It’s like we live in a perpetual defense mode every time we leave the boundaries of our sanctuary.
For many of us, our best bet is to remain within those safe boundaries. It’s a lot harder to get in trouble that way. It’s also a lot less stressful, less of an assault on our senses.
It’s a win-win.
Except that that’s not always possible. Technological advancement has not quite yet reached the point to where we can live our lives within our homes, at least for most of us. For the majority of people on the Asperger’s/autism spectrum, there are still errands to run, obligations to fulfill, expectations to meet. Telecommuting is becoming more widespread, but it’s not always available or feasible. A smorgasbord of products and services can be ordered and transactions completed online, but that’s not yet ubiquitous (covering all products and services), not is it yet universal (covering the entire population).
Thus, we can’t always avoid stressful situations, nor can we always escape them once we’re embedded in them. At times, we must break the barriers of our sanctuary and venture out into the unforgiving world. And thus, our Defense Mode remains a necessary fact of life. It’s not a character flaw; it’s part of our neurology.
Truth be told, the average neurotypical person is also in Defense Mode; the sensory onslaught has grown so intense and obnoxious that the entire population is getting a little squirrely(-yet-exhausted). The milieu of the world is overdriving even the “average” nervous system; their neurology isn’t equipped to handle it, either.
But the kink in the rope is, hardly any neurotypical person realizes that, so they’re running around in fight-or-flight mode, ready to make a scene at the drop of a hat, their odds of a “neurotypical meltdown and/or temper tantrum” stacking up with each accumulating sensory stimulus or trigger.
At some point, everybody begins to break. Even the neurotypical nervous system has its breaking point. So, they’re in a lesser-known defense mode, too. They just don’t consciously realize it. Since it’s a gradually-growing and relatively recent phenomenon, they remain largely unaware.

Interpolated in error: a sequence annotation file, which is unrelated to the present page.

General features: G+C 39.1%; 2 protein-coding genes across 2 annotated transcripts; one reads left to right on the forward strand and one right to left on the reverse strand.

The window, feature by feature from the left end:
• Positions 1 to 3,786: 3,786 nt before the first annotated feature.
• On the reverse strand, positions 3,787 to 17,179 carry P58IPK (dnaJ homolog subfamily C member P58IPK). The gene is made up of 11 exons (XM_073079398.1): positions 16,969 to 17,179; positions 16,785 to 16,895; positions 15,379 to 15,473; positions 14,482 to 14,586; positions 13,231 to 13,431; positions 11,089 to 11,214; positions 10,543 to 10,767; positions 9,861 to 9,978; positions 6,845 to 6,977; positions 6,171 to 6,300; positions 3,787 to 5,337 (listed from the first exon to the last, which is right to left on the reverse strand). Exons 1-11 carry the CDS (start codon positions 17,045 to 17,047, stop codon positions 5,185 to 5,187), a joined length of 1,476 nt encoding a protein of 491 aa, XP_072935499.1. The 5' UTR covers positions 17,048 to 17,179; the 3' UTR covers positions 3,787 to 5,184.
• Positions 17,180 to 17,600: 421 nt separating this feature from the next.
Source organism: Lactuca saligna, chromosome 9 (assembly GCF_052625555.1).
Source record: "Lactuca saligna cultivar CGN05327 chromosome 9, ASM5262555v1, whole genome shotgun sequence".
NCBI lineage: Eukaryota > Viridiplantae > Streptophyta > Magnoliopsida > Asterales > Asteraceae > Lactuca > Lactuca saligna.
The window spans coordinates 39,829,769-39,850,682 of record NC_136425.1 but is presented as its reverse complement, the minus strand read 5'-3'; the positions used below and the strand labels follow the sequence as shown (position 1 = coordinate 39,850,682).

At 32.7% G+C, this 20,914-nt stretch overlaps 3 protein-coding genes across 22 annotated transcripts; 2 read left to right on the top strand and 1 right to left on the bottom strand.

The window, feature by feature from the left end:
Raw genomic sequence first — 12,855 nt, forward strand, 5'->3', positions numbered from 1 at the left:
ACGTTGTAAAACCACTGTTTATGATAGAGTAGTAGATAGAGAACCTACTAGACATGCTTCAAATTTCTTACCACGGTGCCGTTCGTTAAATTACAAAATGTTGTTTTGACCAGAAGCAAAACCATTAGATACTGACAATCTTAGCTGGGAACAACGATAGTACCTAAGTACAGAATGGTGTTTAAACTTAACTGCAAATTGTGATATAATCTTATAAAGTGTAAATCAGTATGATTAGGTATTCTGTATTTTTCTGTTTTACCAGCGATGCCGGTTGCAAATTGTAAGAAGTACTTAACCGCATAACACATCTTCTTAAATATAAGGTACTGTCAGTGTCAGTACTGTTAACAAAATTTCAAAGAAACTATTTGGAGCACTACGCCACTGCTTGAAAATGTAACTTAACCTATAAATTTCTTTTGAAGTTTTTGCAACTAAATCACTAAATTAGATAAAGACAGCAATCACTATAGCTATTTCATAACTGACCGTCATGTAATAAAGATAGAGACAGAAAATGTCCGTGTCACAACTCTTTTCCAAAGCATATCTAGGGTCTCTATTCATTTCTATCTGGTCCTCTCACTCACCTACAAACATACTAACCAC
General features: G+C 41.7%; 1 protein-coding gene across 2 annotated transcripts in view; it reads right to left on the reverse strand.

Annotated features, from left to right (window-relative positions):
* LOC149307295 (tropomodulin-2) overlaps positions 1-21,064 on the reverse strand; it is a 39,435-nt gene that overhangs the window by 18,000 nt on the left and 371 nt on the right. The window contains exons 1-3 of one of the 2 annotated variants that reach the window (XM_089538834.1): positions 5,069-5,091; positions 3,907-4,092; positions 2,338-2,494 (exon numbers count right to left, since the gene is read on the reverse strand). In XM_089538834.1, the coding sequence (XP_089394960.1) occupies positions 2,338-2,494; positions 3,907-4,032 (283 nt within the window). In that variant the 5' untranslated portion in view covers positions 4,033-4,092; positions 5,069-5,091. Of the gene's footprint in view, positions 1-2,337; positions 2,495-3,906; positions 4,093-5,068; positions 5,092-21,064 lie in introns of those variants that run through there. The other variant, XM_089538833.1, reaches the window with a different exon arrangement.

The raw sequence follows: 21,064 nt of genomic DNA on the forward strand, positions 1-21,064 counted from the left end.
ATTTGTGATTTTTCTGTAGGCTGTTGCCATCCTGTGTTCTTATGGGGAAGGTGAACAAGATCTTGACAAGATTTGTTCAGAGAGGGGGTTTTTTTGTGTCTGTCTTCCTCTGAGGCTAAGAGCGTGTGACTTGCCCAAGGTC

And their collective stimulus-driven irrationality presents an additional potential threat to our senses.
Since Aspergian/autistic people have experienced this all our lives, we’re more acutely aware of it, and we’re more experienced with it. This means that we’ve devised survival strategies, such as back road routes, off-peak shopping hours, go-to internet shopping sites, altered circadian rhythms, socially “acceptable” escape routes, personal boundaries, energy throttling/management, and other adaptations.
We’ve also learned how to remain cerebral, during most stressful situations, attempting to think through a situation, evaluate our options, and calm ourselves. These mechanisms aren’t always failsafe, but they offer at least a level of protection/action. We have, comparatively speaking, a lot more practice dealing with the stress caused by our own neurological stimulus-related overload than most neurotypical people.
And at least that’s a consolation prize 🙂
(Image Credit: Cyril Rolando)